Director: F. Gary Gray Screenwriter: Art Marcum, Matt Holloway Cast: Chris Hemsworth, Tessa Thompson, Rebecca Ferguson, Kumail Nanjiani, Rafe Spall, Laurent Bourgeois, Larry Bourgeois, Emma Thompson, Liam Neeson Distributor: Sony Pictures Releasing Running Time: 115 min. MPAA: PG-13

Sony once more mistakes the tech for the talent of remaking its familiar properties. Men in Black: International has all the decadence of numerous alien creatures, intergalactic technology, and plenty of well-dressed agents trying to keep the secret space alien populace in the shadows. But there’s not much of that brilliant character chemistry that made the original 1997 film such a goofy treat of a sci-fi buddy picture. In its place is lots of artificial padding where characters spend more time talking about planet-destroying guns and how good they look in suits than anything else.

Tessa Thompson plays a science prodigy who has devoted her whole life to tracking down alien life. Ever since she caught a glimpse of the secretive Men in Black organization as a child, she’s become inspired to prove herself as an agent. Since there’s no application, she has to do some detective work and stumble into the organization. And she picks up on things extremely quickly, where after what seems like a day she’s all caught up on the various alien species. The MIB must’ve let a lot of info slip through the cracks, considering agents failed to neuralize her as a child after witnessing an alien in her bedroom.

For her first assignment, she’s sent off to the London branch of the organization where she’ll work alongside the brash Chris Hemsworth, putting on a Captain Kirk demeanor for handling alien gangs and invasions. Much like Tessa, he won’t change much; he’ll start off as a lovable dope of a hunk and remain little more than eye-candy throughout. We’re introduced to him as a suave seducer that in order to ensure the script won’t pair him up with Tessa, the dialogue goes out of its way to play the chemistry safe and timid, despite their initial meeting being a cliche of slow-motion window shopping.

While I’m not against Thompson and Hemsworth remaining just friends as workplace partners, they could really use some more personality past the bare-bones personalities they’re dealt. This is mostly due to their mission being one so familiar and tiresome I’m surprised they didn’t poke fun at all the familiar elements. There’s a secret invasion of spooky looking aliens of a unique energy searching for a big weapon that can blow up planets. There’s also the intriguing aspect of a mole within the organization. I found it strange how Hemsworth character appears in a painting with his senior partner (Liam Neeson) placed right alongside an illustration of the events in the first film and don’t make any correlations.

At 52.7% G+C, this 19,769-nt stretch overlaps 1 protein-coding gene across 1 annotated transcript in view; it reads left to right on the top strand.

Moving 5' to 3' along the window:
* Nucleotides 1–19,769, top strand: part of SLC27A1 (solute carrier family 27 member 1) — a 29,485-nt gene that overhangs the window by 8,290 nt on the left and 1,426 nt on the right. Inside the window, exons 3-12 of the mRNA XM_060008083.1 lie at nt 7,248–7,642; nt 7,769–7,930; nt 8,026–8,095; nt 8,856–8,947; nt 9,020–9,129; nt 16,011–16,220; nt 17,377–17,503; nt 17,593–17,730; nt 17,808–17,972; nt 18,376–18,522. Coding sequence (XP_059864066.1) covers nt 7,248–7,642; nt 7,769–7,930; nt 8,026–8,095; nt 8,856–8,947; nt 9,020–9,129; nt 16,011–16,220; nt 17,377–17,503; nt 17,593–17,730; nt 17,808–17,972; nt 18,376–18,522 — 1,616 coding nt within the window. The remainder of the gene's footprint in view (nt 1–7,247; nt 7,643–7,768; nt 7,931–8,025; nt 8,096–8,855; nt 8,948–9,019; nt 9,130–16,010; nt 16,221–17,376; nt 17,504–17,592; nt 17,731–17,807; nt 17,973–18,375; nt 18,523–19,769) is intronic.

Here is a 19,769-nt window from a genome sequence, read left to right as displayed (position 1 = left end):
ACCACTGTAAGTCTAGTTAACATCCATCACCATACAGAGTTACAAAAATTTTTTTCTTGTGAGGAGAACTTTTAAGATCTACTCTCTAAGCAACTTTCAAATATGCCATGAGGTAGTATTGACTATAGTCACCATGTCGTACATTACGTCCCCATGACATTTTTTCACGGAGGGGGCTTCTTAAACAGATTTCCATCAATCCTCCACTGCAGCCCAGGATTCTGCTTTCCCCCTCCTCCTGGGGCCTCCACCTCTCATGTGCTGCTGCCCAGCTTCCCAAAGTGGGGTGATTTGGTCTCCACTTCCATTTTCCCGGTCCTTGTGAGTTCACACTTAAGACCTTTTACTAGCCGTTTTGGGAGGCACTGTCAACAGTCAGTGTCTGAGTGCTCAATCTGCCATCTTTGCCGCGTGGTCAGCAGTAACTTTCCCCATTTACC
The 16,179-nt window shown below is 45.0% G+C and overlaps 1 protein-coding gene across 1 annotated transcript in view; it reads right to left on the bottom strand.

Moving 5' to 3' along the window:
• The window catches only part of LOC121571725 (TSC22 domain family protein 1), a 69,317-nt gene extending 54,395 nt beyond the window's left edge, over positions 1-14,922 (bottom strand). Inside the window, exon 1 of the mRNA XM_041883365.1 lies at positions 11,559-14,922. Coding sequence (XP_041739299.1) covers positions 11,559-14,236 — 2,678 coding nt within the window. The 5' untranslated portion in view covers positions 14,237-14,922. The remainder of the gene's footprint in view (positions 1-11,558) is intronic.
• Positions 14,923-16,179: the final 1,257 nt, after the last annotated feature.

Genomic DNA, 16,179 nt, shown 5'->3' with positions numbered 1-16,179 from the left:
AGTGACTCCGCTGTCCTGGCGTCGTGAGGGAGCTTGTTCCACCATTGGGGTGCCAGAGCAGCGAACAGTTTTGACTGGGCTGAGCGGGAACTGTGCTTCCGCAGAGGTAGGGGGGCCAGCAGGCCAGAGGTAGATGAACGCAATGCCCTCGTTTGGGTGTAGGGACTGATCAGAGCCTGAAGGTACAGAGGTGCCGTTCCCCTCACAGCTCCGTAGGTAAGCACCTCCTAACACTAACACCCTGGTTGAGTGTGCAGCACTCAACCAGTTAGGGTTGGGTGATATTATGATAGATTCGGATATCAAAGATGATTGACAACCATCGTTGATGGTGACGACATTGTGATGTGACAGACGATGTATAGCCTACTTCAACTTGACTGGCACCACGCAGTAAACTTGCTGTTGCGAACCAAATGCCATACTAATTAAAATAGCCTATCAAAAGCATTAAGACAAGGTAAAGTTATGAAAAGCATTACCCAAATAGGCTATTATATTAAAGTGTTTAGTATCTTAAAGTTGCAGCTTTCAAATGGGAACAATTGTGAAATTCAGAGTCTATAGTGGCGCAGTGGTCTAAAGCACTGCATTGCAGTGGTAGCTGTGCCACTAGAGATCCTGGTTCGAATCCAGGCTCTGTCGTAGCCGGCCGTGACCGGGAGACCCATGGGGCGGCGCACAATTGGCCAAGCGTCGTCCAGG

The biggest problem with a film such as this is that there’s no real audience surrogate for this type of fantastical story. Part of the appeal of Will Smith’s original character was that he always questioned how strange and backward everything seemed to appear within the Men in Black. Thompson barely questions the system at all, even when something is rotten in their clinical environment. But it’s not just the organization she goes along with; the bland script does her no justice and she never steps out of her zone, forced to say such old one-liners as “check please.” Hemsworth also becomes a victim of the dreary one-liners, spouting “Okay, now I’m pissed off.”

Sure, the visual effects are predictably pretty, including the pint-sized pal of a comical alien voiced by Kumail Nanjiani, but they mostly just do their job in the background, again, without question. This aspect, unfortunately, makes Kumail’s character the most charismatic of the dreary ensemble and his only job is to comment on the action. There’s a very impersonal edge to the film where characters rarely talk about themselves and more about things. You won’t hear Thompson open up about her childhood or desiring a place she belongs, but you will hear her talk an awful lot about how cool she looks in a suit (which, to be fair, she does). Hemsworth seems far more interested in shooting off a giant mystery gun in the desert than questioning anything else about it or its connection to MiB. He and Thompson just sort of fire off the gun and create a big hole in the Earth because I guess that just needs to happen. Don’t question it; just step back and let the VFX do their stuff.

Men in Black: International has such a stuffy nature to its sci-fi adventure it seems far more like a boring Monday at the office than a daring mission to save the planet. Perhaps there was a confusion that Men in Black was such a fantastic franchise because of the visual effects and sci-fi spy thriller aspect alone. It was fun to watch Will Smith and Tommy Lee Jones trade funny blows with their imposing personalities while they stopped the menace of alien forces, far from the boredom of making sure Tessa Thompson and Chris Hemsworth stay firmly in their lanes of roles mired in trailer talk. This is the most tired of retreads I’ve seen in recent memory, so unfathomably dull that I won’t need a mind neuralyzer to forget this picture.

You may also like